No big surprise there. Sensing such opposition, Committee Chairman Max Baucus, D-Mont., never even included that option in his preliminary proposals.
Another item not in either of the chairman's marks, or working documents, was the long-rumored tax on cosmetic surgery procedures, or the Bo-Tax as legislative punsters tagged it.
But some say, according to the California Healthline newsletter, that 'Bo-Tax' as Funding Mechanism Still Under Consideration.
The Botox-plus tax didn't get very much support when it was floated months ago, but as lawmakers focus on the dollar signs, the proposal is looking better and better, reports Congress Daily. A recent analysis by the Joint Committee on Taxation found that a 10 percent excise tax on elective nips and tucks would generate about $10.9 billion over 10 years.
The tax wouldn't apply to "surgeries or procedures to ameliorate a deformity arising from, or directly related to, a congenital abnormality, a personal injury resulting from an accident or trauma, or a disfiguring disease."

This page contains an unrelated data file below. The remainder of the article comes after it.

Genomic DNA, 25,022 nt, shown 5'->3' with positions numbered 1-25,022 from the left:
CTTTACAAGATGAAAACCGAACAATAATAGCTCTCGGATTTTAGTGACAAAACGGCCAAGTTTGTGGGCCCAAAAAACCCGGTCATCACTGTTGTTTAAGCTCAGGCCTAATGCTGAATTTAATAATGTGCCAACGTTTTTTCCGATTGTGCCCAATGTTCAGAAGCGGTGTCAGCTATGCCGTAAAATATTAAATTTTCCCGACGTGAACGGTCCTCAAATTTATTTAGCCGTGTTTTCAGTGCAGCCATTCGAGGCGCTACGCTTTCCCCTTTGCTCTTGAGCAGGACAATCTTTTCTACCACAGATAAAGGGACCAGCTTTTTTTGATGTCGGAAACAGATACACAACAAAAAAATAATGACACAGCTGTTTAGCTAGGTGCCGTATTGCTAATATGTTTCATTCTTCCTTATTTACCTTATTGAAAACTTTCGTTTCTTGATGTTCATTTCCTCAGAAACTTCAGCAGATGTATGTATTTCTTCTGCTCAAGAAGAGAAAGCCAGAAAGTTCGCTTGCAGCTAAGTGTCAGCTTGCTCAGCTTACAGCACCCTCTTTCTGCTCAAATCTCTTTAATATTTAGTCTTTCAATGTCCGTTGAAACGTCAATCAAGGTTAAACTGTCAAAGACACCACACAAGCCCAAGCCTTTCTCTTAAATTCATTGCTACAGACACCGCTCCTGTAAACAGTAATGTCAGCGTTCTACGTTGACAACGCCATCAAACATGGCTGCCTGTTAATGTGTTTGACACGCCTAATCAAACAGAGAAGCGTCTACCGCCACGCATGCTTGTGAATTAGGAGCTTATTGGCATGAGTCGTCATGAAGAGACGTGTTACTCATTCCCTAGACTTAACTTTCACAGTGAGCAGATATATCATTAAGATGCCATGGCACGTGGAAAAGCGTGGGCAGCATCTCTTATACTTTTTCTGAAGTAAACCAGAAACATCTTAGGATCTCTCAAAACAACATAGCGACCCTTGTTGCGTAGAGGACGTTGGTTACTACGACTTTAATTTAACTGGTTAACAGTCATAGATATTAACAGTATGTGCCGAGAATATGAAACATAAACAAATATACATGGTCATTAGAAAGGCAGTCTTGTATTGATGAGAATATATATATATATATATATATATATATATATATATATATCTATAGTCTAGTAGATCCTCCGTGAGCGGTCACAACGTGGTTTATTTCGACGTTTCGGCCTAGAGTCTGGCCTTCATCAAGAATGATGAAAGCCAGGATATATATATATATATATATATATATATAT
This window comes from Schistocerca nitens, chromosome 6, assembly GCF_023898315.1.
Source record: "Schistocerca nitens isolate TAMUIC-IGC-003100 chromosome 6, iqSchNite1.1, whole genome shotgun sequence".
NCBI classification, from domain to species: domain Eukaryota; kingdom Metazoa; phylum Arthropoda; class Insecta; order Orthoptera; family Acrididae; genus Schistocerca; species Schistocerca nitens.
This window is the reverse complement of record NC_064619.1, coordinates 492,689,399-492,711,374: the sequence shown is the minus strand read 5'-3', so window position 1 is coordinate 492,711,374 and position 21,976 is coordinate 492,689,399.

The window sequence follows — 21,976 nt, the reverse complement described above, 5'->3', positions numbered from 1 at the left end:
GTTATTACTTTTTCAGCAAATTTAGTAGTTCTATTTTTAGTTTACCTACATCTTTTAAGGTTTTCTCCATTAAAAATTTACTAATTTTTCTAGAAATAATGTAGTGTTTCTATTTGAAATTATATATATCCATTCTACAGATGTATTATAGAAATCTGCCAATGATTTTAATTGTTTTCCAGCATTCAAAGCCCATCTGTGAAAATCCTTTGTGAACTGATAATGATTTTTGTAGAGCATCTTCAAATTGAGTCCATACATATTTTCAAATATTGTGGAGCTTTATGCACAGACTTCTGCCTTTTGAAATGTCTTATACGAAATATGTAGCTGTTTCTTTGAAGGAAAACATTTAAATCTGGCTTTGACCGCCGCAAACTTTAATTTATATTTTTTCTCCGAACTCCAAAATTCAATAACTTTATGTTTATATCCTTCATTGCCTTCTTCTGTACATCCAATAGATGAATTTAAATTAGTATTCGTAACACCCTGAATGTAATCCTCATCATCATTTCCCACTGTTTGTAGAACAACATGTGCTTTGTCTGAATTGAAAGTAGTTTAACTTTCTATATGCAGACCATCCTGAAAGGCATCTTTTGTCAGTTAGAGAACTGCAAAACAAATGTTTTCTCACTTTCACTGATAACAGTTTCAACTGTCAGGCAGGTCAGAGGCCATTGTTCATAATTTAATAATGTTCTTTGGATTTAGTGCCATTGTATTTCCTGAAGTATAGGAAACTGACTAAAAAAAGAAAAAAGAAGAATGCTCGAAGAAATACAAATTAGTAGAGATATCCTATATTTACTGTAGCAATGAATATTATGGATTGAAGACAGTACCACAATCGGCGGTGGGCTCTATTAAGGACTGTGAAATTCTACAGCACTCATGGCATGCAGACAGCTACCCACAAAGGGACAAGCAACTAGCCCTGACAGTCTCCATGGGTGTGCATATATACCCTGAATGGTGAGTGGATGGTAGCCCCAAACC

I couldn't find the Bo-tax referenced in either Baucus' revised chairman's mark or the long list of amendments that the Finance Committee is still plowing through. But I wouldn't be surprised to see it reappear as the funding discussions continue.
Taxing Cadillac plans: Another funding mechanism that's beginning to look like it will stay in the Senate bill, and reportedly getting some positive reviews from House members, too, is the tax on insurers who offer expensive policies.
These so-called Cadillac plans would cost the insurance companies a hefty excise tax; 40 percent is the latest proposed rate. The problem is that the proposal, created to affect high-earners who could afford such policies, could also cost folks whose health care coverage is more of a Chevrolet Malibu than a Cadillac.
I discuss Cadillac vs. Chevy coverage and potential taxation in more detail in my other blog, Eye on the IRS, that I write for Bankrate.com. You did notice that big ol' eyeball logo (and blog link) staring out at you there in the right column, didn't you?
He said, She said: Finally, in case you missed it, Senate Finance Committee debate touched on the sensitive issue of motherhood last week.
Seems Sen. Jon Kyl, R-Ariz., didn't want to pay for maternity care. But Sen. Debbie Stabenow, D-Mich., had a quick comeback to Kyl's complaint.
Stabenow's position prevailed.